Professor shares behind-the-scenes election night experience

By Christine Scalora, NewsNetNebraska

On election night 2012, Allan McCutcheon was one of the first to know the results.

McCutcheon spent Nov. 6 working with the National Election Pool which provides exit polling data for the media on election days.

There’s no room for error.

“If we make a mistake, it is known in real-time to an extremely large audience,” McCutcheon said.

During the last election, the pool called 112 of 119 elections, all without an error.

McCutcheon, Donald O. Clifton Chair of Survey Science at UNL, shared his insights in his presentation “Welcome to the Elections from the Inside: Exit Polls and Election Projections for the Great Plains.” The presentation was a Paul A. Olson Seminar in Great Plains Studies on Wednesday.

McCutcheon said history of election polling really started in the 1936 election, when George H. Gallup went to several publications and said he could predict the election better than Literary Digest.

Gallup used quota sampling. For example, an interviewer would look for women under the age of 40 with a high school education and interview the first three women to meet these criteria.

Polling had a big snafu in 1948, when the infamous “Dewey Defeats Truman” headline was wrong.

“People made a lot of their decisions in the last few weeks of the election and they had already stopped collecting data by then,” McCutcheon said.

The next development in polling was the use of computers in 1952, with the first commercial computer used to predict the outcome.

After problems with a similar election service, including in problems in Florida in 2000, the National Election Pool was formed.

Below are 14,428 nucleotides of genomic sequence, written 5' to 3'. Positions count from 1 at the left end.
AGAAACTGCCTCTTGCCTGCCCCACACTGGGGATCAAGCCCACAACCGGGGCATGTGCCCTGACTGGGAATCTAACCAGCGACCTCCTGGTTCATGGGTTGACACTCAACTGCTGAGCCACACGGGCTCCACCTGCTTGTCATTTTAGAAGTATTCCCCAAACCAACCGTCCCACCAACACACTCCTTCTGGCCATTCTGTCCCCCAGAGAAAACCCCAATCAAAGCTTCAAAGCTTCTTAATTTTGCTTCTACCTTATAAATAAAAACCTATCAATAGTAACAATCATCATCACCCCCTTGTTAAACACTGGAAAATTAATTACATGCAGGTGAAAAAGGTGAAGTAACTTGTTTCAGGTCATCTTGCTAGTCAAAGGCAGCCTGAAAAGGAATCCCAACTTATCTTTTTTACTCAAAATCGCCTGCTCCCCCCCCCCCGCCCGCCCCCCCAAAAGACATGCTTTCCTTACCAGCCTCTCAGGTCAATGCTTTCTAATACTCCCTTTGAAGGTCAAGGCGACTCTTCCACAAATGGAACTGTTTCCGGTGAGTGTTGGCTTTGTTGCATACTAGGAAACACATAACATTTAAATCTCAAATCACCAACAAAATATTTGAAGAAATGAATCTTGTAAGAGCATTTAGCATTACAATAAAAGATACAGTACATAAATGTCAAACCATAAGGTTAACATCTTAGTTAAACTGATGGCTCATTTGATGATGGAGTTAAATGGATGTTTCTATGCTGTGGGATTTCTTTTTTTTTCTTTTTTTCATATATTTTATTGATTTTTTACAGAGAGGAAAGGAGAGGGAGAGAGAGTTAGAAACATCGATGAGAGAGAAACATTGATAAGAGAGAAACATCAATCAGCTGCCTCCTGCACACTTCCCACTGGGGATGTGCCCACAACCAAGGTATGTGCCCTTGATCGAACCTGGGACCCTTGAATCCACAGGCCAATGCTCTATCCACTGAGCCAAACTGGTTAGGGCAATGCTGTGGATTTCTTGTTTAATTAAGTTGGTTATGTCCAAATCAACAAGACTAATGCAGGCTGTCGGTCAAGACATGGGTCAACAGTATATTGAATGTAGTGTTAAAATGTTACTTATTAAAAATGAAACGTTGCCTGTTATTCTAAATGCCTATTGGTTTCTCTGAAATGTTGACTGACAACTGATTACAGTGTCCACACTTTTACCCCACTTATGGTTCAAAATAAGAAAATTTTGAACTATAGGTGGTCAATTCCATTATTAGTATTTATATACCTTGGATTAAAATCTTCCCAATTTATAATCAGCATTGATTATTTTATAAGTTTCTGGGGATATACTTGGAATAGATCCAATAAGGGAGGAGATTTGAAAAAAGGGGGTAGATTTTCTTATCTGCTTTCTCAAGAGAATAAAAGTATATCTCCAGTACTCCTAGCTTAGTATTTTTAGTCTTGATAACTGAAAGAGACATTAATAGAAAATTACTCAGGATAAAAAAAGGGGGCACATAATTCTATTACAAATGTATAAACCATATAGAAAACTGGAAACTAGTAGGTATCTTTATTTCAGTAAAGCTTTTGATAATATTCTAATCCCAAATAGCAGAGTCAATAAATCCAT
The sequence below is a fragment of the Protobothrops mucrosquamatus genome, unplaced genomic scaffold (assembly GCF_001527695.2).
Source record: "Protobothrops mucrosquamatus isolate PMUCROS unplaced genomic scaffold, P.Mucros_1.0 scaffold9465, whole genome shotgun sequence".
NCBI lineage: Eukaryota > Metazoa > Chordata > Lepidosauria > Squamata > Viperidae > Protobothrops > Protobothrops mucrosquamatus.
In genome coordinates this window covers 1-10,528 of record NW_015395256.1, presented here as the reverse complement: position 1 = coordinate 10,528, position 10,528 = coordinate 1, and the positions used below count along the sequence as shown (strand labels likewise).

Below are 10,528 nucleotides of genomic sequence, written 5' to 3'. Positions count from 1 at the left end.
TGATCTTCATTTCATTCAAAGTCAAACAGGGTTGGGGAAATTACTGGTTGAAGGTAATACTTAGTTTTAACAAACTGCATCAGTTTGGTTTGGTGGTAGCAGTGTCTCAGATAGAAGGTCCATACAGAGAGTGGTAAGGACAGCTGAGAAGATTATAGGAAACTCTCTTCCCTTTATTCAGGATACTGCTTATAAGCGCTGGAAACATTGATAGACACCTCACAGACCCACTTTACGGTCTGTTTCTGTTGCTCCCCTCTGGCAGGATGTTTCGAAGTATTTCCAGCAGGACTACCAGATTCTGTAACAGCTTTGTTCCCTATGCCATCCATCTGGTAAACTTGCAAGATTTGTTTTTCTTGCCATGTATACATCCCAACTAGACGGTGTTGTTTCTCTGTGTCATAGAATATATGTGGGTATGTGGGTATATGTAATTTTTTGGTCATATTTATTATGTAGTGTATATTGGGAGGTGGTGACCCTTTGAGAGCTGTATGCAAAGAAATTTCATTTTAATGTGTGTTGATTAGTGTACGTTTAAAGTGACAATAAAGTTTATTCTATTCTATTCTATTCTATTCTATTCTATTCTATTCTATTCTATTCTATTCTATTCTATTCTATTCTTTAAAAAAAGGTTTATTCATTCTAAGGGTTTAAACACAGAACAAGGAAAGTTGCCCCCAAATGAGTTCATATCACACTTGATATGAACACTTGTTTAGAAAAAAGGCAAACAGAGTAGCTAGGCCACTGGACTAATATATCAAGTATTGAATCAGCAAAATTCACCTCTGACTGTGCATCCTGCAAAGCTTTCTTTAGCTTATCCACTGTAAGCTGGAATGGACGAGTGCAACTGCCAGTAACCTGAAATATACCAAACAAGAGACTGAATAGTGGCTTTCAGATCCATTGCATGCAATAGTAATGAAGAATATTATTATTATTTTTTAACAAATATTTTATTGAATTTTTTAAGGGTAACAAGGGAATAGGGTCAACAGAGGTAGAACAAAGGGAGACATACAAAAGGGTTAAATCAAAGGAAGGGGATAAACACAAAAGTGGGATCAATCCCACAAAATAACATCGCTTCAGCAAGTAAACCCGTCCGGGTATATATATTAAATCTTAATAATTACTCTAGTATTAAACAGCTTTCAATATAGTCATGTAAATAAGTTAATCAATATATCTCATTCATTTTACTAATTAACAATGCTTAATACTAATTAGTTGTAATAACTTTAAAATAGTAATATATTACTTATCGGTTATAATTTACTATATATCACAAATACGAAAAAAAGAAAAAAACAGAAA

Previous election data, pre-election poll data and exit poll data are among the information used by the pool.

In order to ensure accuracy, an election won’t be called until the leading candidate has more than a 1 percent lead over the trailing candidate.

Sean Barry was one of about 50 people who attended the seminar. He asked about ticket splitting during the question and answer session. For example, he saw in previous elections how Nebraska would vote a Democrat to the Senate but pick a Republican for president.

The partisan divide has grown in the past 20 years, McCutcheon said, and ticket splitting appears to be declining.

During the question and answer session, another audience member asked about third party candidates.

“It makes it miserable because if that candidate can pull a sufficient number of votes, then (calling a race) can become very problematic,” McCutcheon said.

But with all the changes in elections since the early 1900s, polling and election methods aren’t permanent.

Telephone pre-election poll response rates are declining. Voters may be voting on the internet in the future, McCutcheon said.

Swing states draw candidates’ attention. Although focusing on those states may be helpful to the parties, it isn’t helpful to the governed, McCutcheon said.

“We need to see more competitive races because it’s good for democracy,” he said.

Live coverage of McCutcheon speech.

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